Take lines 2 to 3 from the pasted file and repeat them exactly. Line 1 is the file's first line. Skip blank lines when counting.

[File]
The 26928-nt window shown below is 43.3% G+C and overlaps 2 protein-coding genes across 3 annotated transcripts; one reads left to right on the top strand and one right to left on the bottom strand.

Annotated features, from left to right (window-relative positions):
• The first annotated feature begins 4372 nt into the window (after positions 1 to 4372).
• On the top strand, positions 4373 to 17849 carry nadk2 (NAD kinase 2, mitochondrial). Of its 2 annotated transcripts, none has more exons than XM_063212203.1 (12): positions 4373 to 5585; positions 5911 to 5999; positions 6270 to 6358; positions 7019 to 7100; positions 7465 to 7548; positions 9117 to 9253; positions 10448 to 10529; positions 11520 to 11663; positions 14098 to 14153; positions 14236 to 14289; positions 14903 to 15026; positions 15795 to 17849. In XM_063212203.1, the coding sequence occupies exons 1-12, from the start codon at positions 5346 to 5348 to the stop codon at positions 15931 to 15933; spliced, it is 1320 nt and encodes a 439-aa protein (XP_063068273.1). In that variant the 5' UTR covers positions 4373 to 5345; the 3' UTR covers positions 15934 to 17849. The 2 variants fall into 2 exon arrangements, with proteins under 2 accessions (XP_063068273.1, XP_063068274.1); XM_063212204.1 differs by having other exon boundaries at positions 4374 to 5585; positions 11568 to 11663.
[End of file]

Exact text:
Annotated features, from left to right (window-relative positions):
• The first annotated feature begins 4372 nt into the window (after positions 1 to 4372).